Turnout in Cyprus was marginally higher than it was in the previous European Elections in 2014, going up from 44% to 45%. As one of the EU’s smallest Member States, Cyprus will send 6 MEPs to Brussels.
In Cyprus, both the 2014 and 2019 elections have produced the exact same distribution of seats: four seats evenly split between the Democratic Rally (EPP) and the Progressive Party of Working People (GUE/NGL), and two seats split between the Democratic Party (S&D) and Movement for Social Democrats (S&D). However, it is worth noting that the ruling Democratic Rally’s share of the vote dropped from 37.8% in 2014 to 29% this year. Despite earlier predictions, the far-right party ELAM didn’t secure a seat in the election, even though it doubled its vote share.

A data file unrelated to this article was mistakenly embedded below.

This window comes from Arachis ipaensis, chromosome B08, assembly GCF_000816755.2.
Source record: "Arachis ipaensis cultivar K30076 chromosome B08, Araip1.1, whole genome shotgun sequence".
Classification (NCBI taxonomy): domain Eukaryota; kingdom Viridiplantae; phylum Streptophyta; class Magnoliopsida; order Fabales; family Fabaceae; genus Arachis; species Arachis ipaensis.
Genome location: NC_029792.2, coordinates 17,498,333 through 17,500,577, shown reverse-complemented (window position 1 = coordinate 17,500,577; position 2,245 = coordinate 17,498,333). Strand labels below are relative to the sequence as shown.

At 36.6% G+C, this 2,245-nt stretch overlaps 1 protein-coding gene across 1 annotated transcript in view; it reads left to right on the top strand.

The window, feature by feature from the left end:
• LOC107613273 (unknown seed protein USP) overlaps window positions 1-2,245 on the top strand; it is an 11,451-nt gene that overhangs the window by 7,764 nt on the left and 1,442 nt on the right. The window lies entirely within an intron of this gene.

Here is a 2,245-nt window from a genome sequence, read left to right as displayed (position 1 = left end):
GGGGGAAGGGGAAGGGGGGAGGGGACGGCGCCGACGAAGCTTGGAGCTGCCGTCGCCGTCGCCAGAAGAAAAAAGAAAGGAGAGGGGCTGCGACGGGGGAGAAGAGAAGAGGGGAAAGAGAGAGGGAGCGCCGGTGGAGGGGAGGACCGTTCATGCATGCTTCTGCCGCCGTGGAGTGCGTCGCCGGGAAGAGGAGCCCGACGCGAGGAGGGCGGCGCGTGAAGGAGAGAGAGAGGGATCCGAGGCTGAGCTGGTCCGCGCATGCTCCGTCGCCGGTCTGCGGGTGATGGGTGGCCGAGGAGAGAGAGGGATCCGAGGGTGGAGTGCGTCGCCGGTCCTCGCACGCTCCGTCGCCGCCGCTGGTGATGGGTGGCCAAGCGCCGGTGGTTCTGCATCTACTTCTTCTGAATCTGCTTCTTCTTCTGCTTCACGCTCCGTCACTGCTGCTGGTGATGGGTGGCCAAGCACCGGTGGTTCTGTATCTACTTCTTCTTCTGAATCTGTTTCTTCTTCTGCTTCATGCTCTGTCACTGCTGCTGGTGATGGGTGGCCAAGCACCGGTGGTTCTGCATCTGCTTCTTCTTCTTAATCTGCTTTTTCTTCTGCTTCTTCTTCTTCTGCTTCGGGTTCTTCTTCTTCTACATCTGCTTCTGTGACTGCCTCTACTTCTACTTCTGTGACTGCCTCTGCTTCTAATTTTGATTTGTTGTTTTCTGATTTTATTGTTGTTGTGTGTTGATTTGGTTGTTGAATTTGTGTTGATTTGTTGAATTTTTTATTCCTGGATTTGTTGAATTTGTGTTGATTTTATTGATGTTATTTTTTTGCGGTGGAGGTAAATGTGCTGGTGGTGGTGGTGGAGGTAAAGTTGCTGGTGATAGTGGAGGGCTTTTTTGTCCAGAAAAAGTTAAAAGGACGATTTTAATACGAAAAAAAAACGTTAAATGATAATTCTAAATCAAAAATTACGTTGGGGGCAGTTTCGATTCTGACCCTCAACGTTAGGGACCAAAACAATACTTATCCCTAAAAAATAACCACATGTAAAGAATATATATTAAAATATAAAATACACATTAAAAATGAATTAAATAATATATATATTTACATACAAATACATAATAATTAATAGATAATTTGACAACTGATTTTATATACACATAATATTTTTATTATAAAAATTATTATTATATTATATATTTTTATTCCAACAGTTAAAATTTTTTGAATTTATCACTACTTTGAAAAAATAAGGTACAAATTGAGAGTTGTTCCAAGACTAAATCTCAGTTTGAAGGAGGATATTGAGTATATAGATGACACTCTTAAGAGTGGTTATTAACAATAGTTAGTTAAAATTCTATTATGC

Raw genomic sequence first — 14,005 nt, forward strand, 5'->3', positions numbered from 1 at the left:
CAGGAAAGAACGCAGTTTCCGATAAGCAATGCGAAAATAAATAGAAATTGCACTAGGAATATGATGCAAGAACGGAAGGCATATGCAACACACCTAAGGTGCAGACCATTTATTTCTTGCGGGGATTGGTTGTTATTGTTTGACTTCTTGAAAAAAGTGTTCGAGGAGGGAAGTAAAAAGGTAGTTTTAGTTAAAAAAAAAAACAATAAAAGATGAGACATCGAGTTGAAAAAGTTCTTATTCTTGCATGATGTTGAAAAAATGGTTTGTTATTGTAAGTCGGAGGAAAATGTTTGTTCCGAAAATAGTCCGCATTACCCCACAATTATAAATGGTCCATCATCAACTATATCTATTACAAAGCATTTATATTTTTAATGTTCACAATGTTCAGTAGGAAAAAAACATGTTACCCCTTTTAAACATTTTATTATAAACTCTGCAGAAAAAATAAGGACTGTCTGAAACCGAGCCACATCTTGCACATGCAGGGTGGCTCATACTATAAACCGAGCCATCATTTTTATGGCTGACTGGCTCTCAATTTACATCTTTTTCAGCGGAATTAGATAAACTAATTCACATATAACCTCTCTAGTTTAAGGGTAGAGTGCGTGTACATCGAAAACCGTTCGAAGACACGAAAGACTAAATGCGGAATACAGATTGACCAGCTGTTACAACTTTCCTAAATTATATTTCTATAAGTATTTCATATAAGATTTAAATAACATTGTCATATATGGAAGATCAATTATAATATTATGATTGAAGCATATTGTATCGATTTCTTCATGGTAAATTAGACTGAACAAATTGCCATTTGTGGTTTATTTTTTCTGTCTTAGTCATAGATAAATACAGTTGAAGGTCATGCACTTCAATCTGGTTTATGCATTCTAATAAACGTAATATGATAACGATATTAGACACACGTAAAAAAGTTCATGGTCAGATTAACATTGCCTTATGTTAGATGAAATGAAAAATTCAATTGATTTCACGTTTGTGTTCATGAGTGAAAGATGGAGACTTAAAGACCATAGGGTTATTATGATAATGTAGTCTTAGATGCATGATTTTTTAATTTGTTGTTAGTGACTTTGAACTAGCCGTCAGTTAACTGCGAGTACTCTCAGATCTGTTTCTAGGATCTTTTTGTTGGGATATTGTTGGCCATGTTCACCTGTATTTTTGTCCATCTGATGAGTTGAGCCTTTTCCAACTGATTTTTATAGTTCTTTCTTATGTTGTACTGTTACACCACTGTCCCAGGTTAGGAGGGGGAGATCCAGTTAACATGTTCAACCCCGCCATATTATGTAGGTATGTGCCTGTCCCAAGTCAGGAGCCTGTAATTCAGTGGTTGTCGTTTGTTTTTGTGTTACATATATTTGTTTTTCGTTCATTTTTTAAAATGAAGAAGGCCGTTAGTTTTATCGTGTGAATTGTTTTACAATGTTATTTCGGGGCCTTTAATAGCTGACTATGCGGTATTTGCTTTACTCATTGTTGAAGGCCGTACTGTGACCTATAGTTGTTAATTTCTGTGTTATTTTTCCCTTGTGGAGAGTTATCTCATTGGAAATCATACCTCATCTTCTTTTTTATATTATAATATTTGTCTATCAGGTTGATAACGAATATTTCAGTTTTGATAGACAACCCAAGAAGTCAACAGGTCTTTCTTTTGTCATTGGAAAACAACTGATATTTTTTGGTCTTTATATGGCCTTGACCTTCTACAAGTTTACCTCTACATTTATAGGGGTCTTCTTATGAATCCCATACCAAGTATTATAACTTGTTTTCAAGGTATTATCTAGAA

Whilst party politics remained largely unchanged, the vote produced a landmark moment with the election of Niyazi Kızılyürek (AKEL) – the first Turkish Cypriot politician in the country’s history. Following failed attempts to unify the island, Cyprus entered the EU as a divided territory in 2004. Until now, the nation’s six MEPs have always been Greek Cypriot.
Kizilyurek advocates unification to both sides of the ethnic divide. The latest UN-brokered unification talks failed at a summit in 2017, with subsequent efforts stalling in the early stages. The European elections come at a time of rising tensions with Turkey due to disputed energy drilling rights in the Mediterranean. An estimated 5,600 voters crossed the UN-patrolled ceasefire line to cast ballots in the government-controlled south. Cypriot President Anastasiades welcomed the active participation of Turkish Cypriots in the island’s political life.